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Morris tribune. [volume] (Morris, Minn.) 1880-2000, September 30, 1905, Image 8

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Persistent link: https://chroniclingamerica.loc.gov/lccn/sn91059394/1905-09-30/ed-1/seq-8/

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IFil 1
Concluded fr«m pag# 7.
tiol(ler3 woUi»i be contr: u£ed for po
lit
1c«l campaign purposes.
Electric Traction Deal.
The varioiis electric light plants and
lnterurban railways operating through
mt central Kentucky have been
feought and consolidated at a cost of
$10,000,000 by J. Levering Jones and
T. M. Chandler & Co. of Philadelphia
EDUCATIONAL
School Board Its Own Builders.
The School Journal is authority for
the statement that the Chicago board
ef education has decided to free itself
from the contractors by undertaking
the construction of its own school build
lugs. In addition to this the board i
considering the practicability of equip
In# the buildings from the school work
•hops. Already in its repair shops tht
board has begun to manufacture desks,
blackboards and other school furniture
University Emulates College.
President Harper of the Universltj
ot Chicago has announced a plan for
the reorganization of the. junior col
leges and they division into small col
leges to be known as colleges of art,
literature, scieuce and philosophy. iJ7\
each of which there will be separate
colleges for men and women. The idea
of thin policy is to secure that more in
timate association between professor
and student which constitutes the chier
attraction of the small colleges.
A New Writing Method.
A new method of teaching penman
•hip in the classroom has been adopted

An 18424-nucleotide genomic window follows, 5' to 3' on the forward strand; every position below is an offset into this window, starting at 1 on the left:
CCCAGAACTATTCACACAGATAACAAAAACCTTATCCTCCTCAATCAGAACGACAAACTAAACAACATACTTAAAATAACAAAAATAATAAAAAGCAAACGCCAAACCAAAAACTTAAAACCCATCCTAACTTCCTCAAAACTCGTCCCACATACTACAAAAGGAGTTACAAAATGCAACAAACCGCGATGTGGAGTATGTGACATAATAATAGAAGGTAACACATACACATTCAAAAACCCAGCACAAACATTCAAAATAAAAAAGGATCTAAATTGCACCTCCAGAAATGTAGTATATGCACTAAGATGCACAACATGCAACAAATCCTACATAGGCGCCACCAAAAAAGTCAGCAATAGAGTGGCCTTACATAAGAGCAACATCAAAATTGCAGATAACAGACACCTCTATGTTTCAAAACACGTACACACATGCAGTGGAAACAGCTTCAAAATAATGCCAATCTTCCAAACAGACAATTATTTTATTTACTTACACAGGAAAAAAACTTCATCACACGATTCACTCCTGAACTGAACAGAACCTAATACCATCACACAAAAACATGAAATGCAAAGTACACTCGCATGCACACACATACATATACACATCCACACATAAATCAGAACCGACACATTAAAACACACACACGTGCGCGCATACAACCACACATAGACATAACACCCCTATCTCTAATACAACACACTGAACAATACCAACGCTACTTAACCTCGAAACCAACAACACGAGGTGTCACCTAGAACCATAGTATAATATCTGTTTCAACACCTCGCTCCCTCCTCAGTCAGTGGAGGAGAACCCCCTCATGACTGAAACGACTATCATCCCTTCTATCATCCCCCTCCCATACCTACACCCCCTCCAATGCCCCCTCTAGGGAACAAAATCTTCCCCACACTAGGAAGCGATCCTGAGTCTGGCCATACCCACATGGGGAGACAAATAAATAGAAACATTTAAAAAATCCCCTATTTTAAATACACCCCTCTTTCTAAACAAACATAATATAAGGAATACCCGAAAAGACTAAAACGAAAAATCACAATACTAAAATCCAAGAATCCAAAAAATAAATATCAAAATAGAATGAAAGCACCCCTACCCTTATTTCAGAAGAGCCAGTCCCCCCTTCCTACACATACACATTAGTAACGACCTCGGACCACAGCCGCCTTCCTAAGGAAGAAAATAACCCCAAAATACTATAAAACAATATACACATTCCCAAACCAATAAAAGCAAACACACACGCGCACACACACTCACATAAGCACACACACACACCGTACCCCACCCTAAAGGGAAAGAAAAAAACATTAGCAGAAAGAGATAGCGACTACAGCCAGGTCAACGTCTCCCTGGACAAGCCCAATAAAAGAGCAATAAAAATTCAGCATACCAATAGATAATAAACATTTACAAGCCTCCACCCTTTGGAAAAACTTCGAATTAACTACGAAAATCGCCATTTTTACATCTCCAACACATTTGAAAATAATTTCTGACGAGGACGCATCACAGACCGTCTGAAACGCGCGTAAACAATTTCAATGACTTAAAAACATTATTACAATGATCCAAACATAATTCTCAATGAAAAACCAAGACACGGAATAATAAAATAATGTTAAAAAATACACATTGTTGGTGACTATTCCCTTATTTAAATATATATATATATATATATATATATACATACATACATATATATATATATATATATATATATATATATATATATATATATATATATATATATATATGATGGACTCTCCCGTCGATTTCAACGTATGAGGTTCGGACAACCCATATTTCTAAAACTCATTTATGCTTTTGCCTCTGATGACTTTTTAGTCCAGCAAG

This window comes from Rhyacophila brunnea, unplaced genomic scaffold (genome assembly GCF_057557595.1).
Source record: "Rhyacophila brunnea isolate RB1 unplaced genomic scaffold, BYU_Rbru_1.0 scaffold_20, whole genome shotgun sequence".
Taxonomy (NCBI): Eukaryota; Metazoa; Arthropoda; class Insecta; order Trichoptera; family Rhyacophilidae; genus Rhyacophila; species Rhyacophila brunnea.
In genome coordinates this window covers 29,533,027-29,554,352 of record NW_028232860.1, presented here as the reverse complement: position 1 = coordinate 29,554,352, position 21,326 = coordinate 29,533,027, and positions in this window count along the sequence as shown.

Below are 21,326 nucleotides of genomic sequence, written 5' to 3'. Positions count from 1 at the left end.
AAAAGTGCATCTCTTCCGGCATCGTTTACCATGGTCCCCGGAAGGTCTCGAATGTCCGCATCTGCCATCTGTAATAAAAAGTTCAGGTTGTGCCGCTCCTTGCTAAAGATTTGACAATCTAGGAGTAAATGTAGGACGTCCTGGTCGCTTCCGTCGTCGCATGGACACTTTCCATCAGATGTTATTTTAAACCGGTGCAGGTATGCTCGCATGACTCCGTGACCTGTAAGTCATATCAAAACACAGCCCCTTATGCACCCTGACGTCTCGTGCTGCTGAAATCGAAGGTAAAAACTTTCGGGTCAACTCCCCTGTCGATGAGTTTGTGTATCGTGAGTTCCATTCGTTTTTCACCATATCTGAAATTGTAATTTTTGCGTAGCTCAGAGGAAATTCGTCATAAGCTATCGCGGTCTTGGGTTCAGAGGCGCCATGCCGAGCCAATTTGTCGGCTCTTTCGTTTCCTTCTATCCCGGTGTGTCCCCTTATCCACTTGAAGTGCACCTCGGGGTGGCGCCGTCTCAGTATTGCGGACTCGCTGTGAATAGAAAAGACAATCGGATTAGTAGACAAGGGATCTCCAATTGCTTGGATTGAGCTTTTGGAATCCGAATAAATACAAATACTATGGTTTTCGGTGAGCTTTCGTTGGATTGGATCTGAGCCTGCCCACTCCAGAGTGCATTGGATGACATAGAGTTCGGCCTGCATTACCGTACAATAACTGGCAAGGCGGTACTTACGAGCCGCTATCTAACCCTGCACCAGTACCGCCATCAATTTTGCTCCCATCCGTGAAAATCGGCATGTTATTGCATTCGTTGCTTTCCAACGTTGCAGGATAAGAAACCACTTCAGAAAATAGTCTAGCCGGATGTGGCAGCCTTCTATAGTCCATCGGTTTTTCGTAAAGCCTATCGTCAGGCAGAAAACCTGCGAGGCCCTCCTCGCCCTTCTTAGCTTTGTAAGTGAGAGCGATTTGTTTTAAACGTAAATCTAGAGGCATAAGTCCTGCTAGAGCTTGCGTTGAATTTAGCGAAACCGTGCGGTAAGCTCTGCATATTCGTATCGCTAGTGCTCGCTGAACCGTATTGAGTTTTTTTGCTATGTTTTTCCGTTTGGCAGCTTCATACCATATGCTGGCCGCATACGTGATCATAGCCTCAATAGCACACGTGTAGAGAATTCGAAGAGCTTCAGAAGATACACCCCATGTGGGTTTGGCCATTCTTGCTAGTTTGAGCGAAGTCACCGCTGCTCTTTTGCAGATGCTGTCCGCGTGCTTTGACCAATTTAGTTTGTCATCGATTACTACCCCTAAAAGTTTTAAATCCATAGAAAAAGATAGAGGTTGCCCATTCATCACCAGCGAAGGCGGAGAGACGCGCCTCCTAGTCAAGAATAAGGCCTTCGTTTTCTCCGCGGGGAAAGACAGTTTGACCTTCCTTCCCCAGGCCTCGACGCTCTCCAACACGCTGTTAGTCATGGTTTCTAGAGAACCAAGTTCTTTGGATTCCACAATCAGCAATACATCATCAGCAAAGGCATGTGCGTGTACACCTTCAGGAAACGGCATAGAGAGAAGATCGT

la the schools of Newark, N. J., says
the Newark News. In place of the old
blank copy books the writing Instructor
baa prepared an original set of letter
cards containing capitals, small letters
and figures, which are fastened to the
blackboard in each room. These will
be constantly before the children while
the teacher gives instruction In for
ward slant writing.
A§ainst Harvard-Tech. Merger.
The Massachusetts supreme court
bas ruled that the Massachusetts In
stitute of Technology could not use
more than one-third of its estate in
Boston for building and could not sell
the property under the grant of 1862.
This conflicts with the projected merg
ing of the institute with Harvard uni
versity, as the property of the former
was to be sold after the merger was
effected.
S I E N I I
#foeovery Concerning Pearls.
The time honored notion that pearls
•re formed about an intruding grain of
jtand Is not bocne out by the official
report of Professor Herdman's investi
gations into the Ceylon pearl fisheries.
He finds that in the majority of cases
pearls are formed by the deposition
of nacre around the dead bodies of
spherical larvae of the small marine
tape worm which Infects the Ceylon
pearl oyster. In other cases the irri
tant body is a small crystal found in
certain mussels.
#trange Earthquake Results.
In the extreme southern province of
Italy, where the recent disastrous
earthquakes have occurred, It is noted
that certain wells which have never
fcnawn to fail are drying up, while
jtfhera are overflowing, some producing
&ot water. The valleys are bringing
l&jHa new springs and water courses.
$3§ms of an Unknown Race.
An idol of stone, apparently a war
god of some prehistoric race, has been
•ent from Salt Lake City to the Smith
aanlan institution at Washington. It
waa found recently by W. L. Bachtell
"l» a cave high on a cliff side where the
Jtackskln mountains rise to a height of
20,000 feet above the desert at the
Colorado canyon's northern rim. The
4gure was cut from stone presumably
with chisels of copper hardened by a
process known to the ancient Egyp
tians and lost for hundreds of years.
The cave in which the idol was found
Was closed at its mouth and accidental­
ly
discovered by a prospector digging
•f&r copper. Numerous implements and
fressels were also found, different in
form from those of Indian, Aztec or
•cliff dwellers.
Hoth Pest Imminent.
Entomologists who are studying the
4Both situation in Massachusetts pre
•t that the brown tail variety, which
been torturing humanity in that
Is sure to spread eventually to
gulf of Mexico and constitute liiin
melt a national pest. The gypsy moth,
f#r the extermination of which the
estate spent $1,260,000, is also spread
ing again, the work of stamplng' bM